About four hours after soap opera and contemporary art fans arrived to watch actor James Franco tape an episode of “General Hospital” at the Pacific Design Center Thursday night, many were still baffled.
“Do you know what’s going on?” one asked in a not-so-quiet whisper. “I’m still learning myself,” answered another. Over the course of the evening, Franco found that he had a lot of explaining to do.
The event was “Soap at MOCA: James Franco on ‘General Hospital,’ ” hosted by the Los Angeles Museum of Contemporary Art. New MOCA director Jeffrey Deitch collaborated with Franco to produce what they consider a performance art project, which is elaborate and complex in its layers of fantasy and reality.
“Soap at MOCA” includes the taping of the episode; the event of watching the taping; the episode that will be broadcast on TV; and a film that Franco is making about the experience, which MOCA plans to screen at the museum.
To unravel these layers, it helps to start with the fictional story. Franco’s character on “General Hospital” — who is named “Franco” — is exhibiting his art in the plaza of the Pacific Design Center beneath the looming, bulky buildings known for their cobalt, emerald and crimson glass cladding.
The “art,” described by actor James Franco as “sculpture,” is a re-creation of four sets from his character’s world on “General Hospital.” The first is the character’s art studio, a messy, cluttered place stocked with spray paint cans and graffiti-style art covering the walls. A cream-colored room with colorful abstract paintings and “FRANCO” in silver lettering forms the second set. Another is the re-creation of a 1950s-style diner, complete with neon signage and a jukebox. The last is a glass box the size of a small room, the site where the character Franco had imprisoned a woman in a previous episode. (In addition to being an artist, “Franco” is a sociopath, actor Franco says.)
With this exhibit, “Franco” hopes to lure his adversary Jason from Port Charles, where “General Hospital” takes place, to MOCA in Los Angeles. Once at the Pacific Design Center, Jason falls into Franco’s “art trap,” James Franco says.
“Franco’s” art includes a performance by video and performance artist Kalup Linzy, who often dresses in drag. For the show, he wears a thick head of hair cascading down his back and a black dress with bright red sequined flowers.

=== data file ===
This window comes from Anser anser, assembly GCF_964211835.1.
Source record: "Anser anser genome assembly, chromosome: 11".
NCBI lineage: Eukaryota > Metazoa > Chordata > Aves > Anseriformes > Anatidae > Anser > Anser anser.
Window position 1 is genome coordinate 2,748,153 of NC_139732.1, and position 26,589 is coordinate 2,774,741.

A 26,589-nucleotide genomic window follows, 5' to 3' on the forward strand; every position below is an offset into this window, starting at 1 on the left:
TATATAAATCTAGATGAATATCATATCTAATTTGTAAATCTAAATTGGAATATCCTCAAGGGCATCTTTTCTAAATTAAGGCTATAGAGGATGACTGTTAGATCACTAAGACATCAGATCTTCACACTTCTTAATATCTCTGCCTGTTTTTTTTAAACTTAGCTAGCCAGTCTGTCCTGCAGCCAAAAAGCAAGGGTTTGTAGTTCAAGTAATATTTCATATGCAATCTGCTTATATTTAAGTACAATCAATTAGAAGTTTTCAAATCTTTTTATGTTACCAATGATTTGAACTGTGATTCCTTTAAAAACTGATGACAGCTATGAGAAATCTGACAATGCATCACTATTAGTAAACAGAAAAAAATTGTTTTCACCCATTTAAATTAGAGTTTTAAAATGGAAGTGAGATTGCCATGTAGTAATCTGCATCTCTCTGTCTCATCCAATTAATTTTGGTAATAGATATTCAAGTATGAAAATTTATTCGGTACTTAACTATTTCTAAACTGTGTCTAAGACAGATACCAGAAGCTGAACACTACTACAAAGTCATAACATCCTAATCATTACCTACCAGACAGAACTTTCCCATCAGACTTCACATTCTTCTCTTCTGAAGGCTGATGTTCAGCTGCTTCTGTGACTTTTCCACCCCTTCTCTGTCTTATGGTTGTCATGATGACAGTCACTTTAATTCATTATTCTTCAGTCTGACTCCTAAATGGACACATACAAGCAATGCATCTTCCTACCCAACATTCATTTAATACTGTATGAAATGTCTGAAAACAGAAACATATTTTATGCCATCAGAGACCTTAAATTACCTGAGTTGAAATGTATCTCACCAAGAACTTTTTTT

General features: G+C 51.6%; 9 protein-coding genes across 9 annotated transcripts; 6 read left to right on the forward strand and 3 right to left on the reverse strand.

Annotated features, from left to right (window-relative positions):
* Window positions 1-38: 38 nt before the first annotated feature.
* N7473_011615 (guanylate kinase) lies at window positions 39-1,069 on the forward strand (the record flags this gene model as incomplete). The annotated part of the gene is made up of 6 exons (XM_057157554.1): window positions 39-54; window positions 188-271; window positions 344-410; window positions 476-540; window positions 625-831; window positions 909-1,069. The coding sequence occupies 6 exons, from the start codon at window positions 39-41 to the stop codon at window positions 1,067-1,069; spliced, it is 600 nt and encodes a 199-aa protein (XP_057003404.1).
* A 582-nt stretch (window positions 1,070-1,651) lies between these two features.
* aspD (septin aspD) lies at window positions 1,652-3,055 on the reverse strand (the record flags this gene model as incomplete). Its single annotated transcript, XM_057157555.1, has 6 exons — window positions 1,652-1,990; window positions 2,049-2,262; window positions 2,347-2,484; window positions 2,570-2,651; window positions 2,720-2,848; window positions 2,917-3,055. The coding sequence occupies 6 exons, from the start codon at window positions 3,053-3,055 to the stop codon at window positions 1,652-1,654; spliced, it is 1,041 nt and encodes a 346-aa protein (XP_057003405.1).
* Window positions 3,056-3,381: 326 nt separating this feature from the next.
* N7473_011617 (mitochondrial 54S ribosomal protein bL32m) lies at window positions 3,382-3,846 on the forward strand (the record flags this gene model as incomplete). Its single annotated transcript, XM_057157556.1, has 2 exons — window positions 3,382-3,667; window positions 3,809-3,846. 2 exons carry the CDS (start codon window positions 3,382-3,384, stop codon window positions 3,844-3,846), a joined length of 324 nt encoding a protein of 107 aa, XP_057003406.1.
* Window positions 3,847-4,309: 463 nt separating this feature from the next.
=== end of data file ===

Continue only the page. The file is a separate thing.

At the climax of the episode, “Franco” jumps from a ledge of the iconic “Blue Whale” building into the diner-set below. Does he die or is it an illusion? Even the stunt man won’t tell. The episode won’t air until July 22, and Franco and the “General Hospital” crew are keeping most of the plot pretty hush-hush.
There were two audiences Thursday night: About 100 soap fans, or “junkies” as one guest called them, were confined in a barricaded area facing the sets. The relatively mellow crowd busied itself with taking photos while waiting for the shoot to begin. Meanwhile, MOCA-invited guests were free to roam the set and enjoy a cash bar at Spectra, the upscale lounge at the third floor of the Blue Whale. From there, the colorful set below was framed by a view of the Hollywood Hills skyline.
According to a museum spokesperson, the MOCA guest list included board members, trustees, artists, art dealers, collectors, Franco’s friends and Gus Van Sant, who directed Franco in the film “Milk.”
Franco and Deitch are intrigued by the idea of mixing low-brow entertainment forms with high class art.
“We’re not only bringing different disciplines together, we’re bringing different worlds together,” says Franco. “Here you have MOCA displaying an episode from ‘General Hospital,’ which is a soap opera. And within the soap opera, it’s an art show.” He says that by blurring the boundaries between art forms, he wants people to think about how they were created and understand their similarities.
For Deitch, “Soap at MOCA” is the beginning of a number of MOCA Pacific Design Center exhibits that will have a performance component, he says. In July MOCA will feature the work of film and video artist Ryan Trecartin. An exhibition by Iannis Xenakis, the radical architect and composer, is also planned. Deitch describes these events as “art cabaret.” He says he’s eager to “activate” the PDC branch and not neglect it as a “remote outpost.”
As the evening stretched toward 11 p.m., Franco, dressed in a tuxedo, had yet to film a complete scene. But his dark hair remained slicked back into place and his makeup hadn’t faded. As he laughed with mixed media artist Mark Bradford, his smile was as bright as it had been at 6 p.m.
At the other end of the plaza, Deitch, behind the circle-shaped lenses of his light green glasses, eagerly took in the scene. He talked with avant-garde fashion designer Jeremy Scott while gazing at the set-sculptures. “These are all the sets for the last episode,” he says with a bemused smile on his face. “And they’ll be gone by 6 a.m.”